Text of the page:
next section, it is likely because it depends on the storage being filled
      with zero bytes.  Try running it with the “Z” option set; if that
      improves the situation, this diagnosis has been confirmed.  If the pro‐
      gram still misbehaves, the likely problem is accessing memory outside the
      allocated area.
 
      Alternatively, if the symptoms are not easy to reproduce, setting the “J”
      option may help provoke the problem.
 
      In truly difficult cases, the “U” option, if supported by the kernel, can
      provide a detailed trace of all calls made to these functions.
 
      Unfortunately this implementation does not provide much detail about the
      problems it detects; the performance impact for storing such information
      would be prohibitive.  There are a number of allocator implementations
      available on the Internet which focus on detecting and pinpointing prob‐
      lems by trading performance for extra sanity checks and detailed diagnos‐
      tics.
      If any of the memory allocation/deallocation functions detect an error or
      warning condition, a message will be printed to file descriptor
      STDERR_FILENO.  Errors will result in the process dumping core.  If the
      “A” option is set, all warnings are treated as errors.
 
      The _malloc_message variable allows the programmer to override the func‐
      tion which emits the text strings forming the errors and warnings if for
      some reason the stderr file descriptor is not suitable for this.  Please
      note that doing anything which tries to allocate memory in this function
      is likely to result in a crash or deadlock.
 
      All messages are prefixed by “〈progname〉: (malloc)”.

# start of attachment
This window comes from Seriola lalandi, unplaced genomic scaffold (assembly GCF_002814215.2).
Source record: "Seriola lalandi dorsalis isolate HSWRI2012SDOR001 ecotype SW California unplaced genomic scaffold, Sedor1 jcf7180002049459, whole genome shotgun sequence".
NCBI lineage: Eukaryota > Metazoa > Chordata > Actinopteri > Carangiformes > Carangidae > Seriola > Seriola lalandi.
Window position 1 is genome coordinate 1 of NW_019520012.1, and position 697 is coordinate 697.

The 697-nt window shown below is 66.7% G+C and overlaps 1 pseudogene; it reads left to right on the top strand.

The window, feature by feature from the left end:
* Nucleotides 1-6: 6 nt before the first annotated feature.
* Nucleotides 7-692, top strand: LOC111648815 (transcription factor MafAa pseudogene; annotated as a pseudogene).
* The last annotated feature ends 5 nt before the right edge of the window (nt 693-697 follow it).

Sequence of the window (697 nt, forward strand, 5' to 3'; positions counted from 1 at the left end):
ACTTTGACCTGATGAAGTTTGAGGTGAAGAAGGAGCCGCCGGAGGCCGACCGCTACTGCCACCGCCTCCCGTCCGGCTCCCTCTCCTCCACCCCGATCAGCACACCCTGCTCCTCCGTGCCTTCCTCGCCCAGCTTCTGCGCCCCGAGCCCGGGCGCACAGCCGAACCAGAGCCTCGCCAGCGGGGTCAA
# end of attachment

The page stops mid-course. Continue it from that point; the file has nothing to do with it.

The malloc() and calloc() functions return a pointer to the allocated
      memory if successful; otherwise a NULL pointer is returned and errno is
      set to ENOMEM.
 
      The realloc() and reallocf() functions return a pointer, possibly identi‐
      cal to ptr, to the allocated memory if successful; otherwise a NULL
      pointer is returned, and errno is set to ENOMEM if the error was the
      result of an allocation failure.  The realloc() function always leaves
      the original buffer intact when an error occurs, whereas reallocf() deal‐
      locates it in this case.
 
      The free() function returns no value.
 
      The malloc_usable_size() function returns the usable size of the alloca‐
      tion pointed to by ptr.
 

ENVIRONMENT

      The following environment variables affect the execution of the alloca‐
      tion functions:
 
      MALLOC_OPTIONS  If the environment variable MALLOC_OPTIONS is set, the
                      characters it contains will be interpreted as flags to
                      the allocation functions.
 

EXAMPLES

      To dump core whenever a problem occurs:
 
            ln -s ’A’ /etc/malloc.conf
 
      To specify in the source that a program does no return value checking on
      calls to these functions:
 
            _malloc_options = "X";
      limits(1), madvise(2), mmap(2), sbrk(2), alloca(3), atexit(3),
      getpagesize(3), memory(3), posix_memalign(3)
 

STANDARDS

      The malloc(), calloc(), realloc() and free() functions conform to ISO/IEC
      9899:1990 (“ISO C89”).
 

HISTORY

      The reallocf() function first appeared in FreeBSD 3.0.
 
      The malloc_usable_size() function first appeared in FreeBSD 7.0.
 

Sections

Based on BSD UNIX
FreeBSD is an advanced operating system for x86 compatible (including Pentium and Athlon), amd64 compatible (including Opteron, Athlon64, and EM64T), UltraSPARC, IA-64, PC-98 and ARM architectures. It is derived from BSD, the version of UNIX developed at the University of California, Berkeley. It is developed and maintained by a large team of individuals. Additional platforms are in various stages of development.